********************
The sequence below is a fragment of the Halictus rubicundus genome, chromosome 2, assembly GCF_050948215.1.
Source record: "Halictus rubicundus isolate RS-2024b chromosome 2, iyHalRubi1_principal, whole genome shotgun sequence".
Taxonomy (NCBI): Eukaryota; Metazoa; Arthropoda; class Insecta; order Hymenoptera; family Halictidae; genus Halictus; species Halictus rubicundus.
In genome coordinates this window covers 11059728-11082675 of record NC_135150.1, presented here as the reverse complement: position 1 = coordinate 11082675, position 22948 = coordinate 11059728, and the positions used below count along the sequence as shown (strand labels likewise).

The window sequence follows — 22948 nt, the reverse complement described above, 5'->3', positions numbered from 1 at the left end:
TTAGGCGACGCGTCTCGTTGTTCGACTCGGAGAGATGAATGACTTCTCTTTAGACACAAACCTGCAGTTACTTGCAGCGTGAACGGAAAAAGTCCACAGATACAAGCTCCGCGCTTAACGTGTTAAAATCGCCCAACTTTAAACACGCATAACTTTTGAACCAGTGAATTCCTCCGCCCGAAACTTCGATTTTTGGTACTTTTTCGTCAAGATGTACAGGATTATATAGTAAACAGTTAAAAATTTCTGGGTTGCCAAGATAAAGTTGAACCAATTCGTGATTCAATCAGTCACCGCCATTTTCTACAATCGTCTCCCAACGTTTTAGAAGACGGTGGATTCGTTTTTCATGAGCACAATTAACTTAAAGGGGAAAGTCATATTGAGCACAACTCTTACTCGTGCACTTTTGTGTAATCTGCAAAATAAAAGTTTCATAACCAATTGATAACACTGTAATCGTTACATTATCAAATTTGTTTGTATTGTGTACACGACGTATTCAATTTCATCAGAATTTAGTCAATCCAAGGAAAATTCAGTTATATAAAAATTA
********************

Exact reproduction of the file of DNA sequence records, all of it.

The sequence below is a fragment of the Halictus rubicundus genome, chromosome 2, assembly GCF_050948215.1.
Source record: "Halictus rubicundus isolate RS-2024b chromosome 2, iyHalRubi1_principal, whole genome shotgun sequence".
Taxonomy (NCBI): Eukaryota; Metazoa; Arthropoda; class Insecta; order Hymenoptera; family Halictidae; genus Halictus; species Halictus rubicundus.
In genome coordinates this window covers 11059728-11082675 of record NC_135150.1, presented here as the reverse complement: position 1 = coordinate 11082675, position 22948 = coordinate 11059728, and the positions used below count along the sequence as shown (strand labels likewise).

The window sequence follows — 22948 nt, the reverse complement described above, 5'->3', positions numbered from 1 at the left end:
TTAGGCGACGCGTCTCGTTGTTCGACTCGGAGAGATGAATGACTTCTCTTTAGACACAAACCTGCAGTTACTTGCAGCGTGAACGGAAAAAGTCCACAGATACAAGCTCCGCGCTTAACGTGTTAAAATCGCCCAACTTTAAACACGCATAACTTTTGAACCAGTGAATTCCTCCGCCCGAAACTTCGATTTTTGGTACTTTTTCGTCAAGATGTACAGGATTATATAGTAAACAGTTAAAAATTTCTGGGTTGCCAAGATAAAGTTGAACCAATTCGTGATTCAATCAGTCACCGCCATTTTCTACAATCGTCTCCCAACGTTTTAGAAGACGGTGGATTCGTTTTTCATGAGCACAATTAACTTAAAGGGGAAAGTCATATTGAGCACAACTCTTACTCGTGCACTTTTGTGTAATCTGCAAAATAAAAGTTTCATAACCAATTGATAACACTGTAATCGTTACATTATCAAATTTGTTTGTATTGTGTACACGACGTATTCAATTTCATCAGAATTTAGTCAATCCAAGGAAAATTCAGTTATATAAAAATTA